Fick dropped a pound of salt into ten gallons of boiling water and then placed each crab into the pot. The crabs must cook approximately twenty minutes.
While we waited, I chatted with Oregon Fish and Wildlife Shellfish Manager, Matt Hunter.
He explained that the crabbing in the Columbia River estuary had been exceptional this year.
“We’re seeing darn near a limit per person and when we don’t see a limit it’s because of weather or that people just don’t want their dozen crabs.”
The reason for this year’s remarkable catch rate?
“Well, the crabs molted in early summer so they’re coming off the molt and they’re hungry and looking for food. At this time of year there’s plenty of food: baitfish die offs, natural salmon spawning events so there is plenty of available to them.”
As we chilled our catch on ice, I asked Fick what he enjoyed most about the adventure that’s just off his front door step:
“Oh, it’s simple and everyone can be involved in it. It’s easy to catch a dozen crabs per person with lots of action for kids. And – you never really know until you pull the pot up what you got…you know and that is fun!”
TIP OF THE WEEK-CRAB RECIPES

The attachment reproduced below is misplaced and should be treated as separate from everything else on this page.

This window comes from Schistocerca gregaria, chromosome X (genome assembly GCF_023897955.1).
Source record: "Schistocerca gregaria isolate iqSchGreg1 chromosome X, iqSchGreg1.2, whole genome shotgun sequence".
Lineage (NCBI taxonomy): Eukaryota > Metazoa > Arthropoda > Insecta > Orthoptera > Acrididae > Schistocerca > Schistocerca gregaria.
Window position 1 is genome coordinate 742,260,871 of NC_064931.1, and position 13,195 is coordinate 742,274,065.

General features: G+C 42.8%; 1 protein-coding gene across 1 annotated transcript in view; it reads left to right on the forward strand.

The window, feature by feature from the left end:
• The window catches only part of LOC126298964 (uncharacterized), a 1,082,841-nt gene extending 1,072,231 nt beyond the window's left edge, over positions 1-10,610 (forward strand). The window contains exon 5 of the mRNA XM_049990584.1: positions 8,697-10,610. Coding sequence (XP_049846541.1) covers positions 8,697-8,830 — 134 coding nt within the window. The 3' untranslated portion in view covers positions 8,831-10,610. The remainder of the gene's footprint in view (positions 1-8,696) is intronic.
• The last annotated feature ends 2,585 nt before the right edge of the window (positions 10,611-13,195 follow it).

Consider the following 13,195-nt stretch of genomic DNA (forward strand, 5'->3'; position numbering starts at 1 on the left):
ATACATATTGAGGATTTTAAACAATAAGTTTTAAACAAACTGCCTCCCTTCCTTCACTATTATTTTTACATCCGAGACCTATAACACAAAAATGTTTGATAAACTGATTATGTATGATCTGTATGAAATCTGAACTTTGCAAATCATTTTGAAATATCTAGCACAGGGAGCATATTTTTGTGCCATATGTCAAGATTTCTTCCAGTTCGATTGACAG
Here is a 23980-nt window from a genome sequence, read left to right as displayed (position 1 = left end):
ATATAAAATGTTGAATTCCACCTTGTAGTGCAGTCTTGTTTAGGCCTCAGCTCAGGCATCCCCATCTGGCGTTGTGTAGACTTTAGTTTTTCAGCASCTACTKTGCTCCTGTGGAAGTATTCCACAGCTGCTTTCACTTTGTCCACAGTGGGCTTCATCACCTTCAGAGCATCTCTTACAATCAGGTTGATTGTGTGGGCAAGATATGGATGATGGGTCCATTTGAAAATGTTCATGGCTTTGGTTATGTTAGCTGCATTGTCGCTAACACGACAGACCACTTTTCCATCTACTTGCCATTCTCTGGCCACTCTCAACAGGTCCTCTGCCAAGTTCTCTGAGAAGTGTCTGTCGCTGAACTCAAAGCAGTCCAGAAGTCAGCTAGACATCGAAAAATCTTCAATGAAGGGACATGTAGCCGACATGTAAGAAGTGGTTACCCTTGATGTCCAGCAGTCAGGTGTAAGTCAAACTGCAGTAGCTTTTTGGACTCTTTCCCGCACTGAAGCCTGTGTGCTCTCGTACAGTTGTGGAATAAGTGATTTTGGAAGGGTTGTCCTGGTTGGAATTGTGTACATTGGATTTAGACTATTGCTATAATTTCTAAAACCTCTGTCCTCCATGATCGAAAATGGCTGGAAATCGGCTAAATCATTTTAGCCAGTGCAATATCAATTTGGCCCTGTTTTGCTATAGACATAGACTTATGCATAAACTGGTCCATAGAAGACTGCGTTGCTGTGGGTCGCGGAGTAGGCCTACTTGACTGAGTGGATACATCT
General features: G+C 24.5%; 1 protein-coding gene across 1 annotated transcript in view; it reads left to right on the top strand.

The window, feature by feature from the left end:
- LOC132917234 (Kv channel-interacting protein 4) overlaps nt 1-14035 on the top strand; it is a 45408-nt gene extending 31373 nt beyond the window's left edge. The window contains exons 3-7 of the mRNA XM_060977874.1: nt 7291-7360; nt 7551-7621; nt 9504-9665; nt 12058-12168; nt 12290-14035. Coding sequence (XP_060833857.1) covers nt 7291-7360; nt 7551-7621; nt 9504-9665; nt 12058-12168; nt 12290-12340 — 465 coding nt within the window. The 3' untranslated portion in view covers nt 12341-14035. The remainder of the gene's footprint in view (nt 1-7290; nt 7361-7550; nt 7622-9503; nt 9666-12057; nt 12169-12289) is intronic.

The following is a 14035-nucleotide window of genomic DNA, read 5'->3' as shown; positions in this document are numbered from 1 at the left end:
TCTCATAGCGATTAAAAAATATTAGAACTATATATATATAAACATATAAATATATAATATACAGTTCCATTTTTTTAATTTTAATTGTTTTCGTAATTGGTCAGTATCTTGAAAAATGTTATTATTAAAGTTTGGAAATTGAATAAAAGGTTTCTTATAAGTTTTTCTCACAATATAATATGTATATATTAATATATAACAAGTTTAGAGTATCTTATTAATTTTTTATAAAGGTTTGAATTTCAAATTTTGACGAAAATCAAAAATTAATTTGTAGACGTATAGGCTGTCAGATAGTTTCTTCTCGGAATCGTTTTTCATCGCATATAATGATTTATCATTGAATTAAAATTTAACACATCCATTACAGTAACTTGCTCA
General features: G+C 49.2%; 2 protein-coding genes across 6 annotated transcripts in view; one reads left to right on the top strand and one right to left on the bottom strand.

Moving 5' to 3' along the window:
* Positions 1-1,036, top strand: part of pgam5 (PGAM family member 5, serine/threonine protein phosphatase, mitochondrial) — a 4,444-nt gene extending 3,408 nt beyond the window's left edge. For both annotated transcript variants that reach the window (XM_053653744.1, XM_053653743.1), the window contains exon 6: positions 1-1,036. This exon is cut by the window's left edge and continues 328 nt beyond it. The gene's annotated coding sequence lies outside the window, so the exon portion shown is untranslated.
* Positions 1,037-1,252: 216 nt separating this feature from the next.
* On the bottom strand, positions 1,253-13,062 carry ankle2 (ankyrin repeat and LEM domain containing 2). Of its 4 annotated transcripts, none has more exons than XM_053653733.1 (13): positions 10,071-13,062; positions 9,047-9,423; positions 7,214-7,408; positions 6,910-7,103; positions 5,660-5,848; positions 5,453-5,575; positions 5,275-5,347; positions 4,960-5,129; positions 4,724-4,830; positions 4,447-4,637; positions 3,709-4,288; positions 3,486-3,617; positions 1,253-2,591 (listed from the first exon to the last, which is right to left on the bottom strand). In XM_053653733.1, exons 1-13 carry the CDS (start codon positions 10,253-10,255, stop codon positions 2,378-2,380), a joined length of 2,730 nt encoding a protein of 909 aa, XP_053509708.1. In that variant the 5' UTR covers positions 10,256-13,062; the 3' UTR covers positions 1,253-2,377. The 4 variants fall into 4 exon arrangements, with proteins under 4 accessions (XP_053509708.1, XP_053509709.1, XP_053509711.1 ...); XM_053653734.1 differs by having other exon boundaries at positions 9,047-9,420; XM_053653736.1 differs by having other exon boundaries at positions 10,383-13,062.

It is a lot of fun and continues in the kitchen where Steve shares three of his favorite Dungeness crab recipes.
“You can do a lot of different things with crab meat t – you can make a chowder, fritters, salads – sandwiches – so many different things. You can mix it with fettuccine, other seafood, so it’s very versatile.”
Recipe number one was new to me and called a “Stuffed Crab Sandwich”
Steve mixed one cup of grated swiss cheese with two cups of crab and added one teaspoon each of Worcestershire sauce and lemon pepper before he mixed in on cup of mayo and half a cup of sliced olives.
The mixture was then stuffed into each half of a hollowed-out sandwich roll.
Steve then spread a generous amount of grated Parmesan cheese across the top of each roll and slid the tray of sandwiches into a 375-degree oven for seven to ten minutes.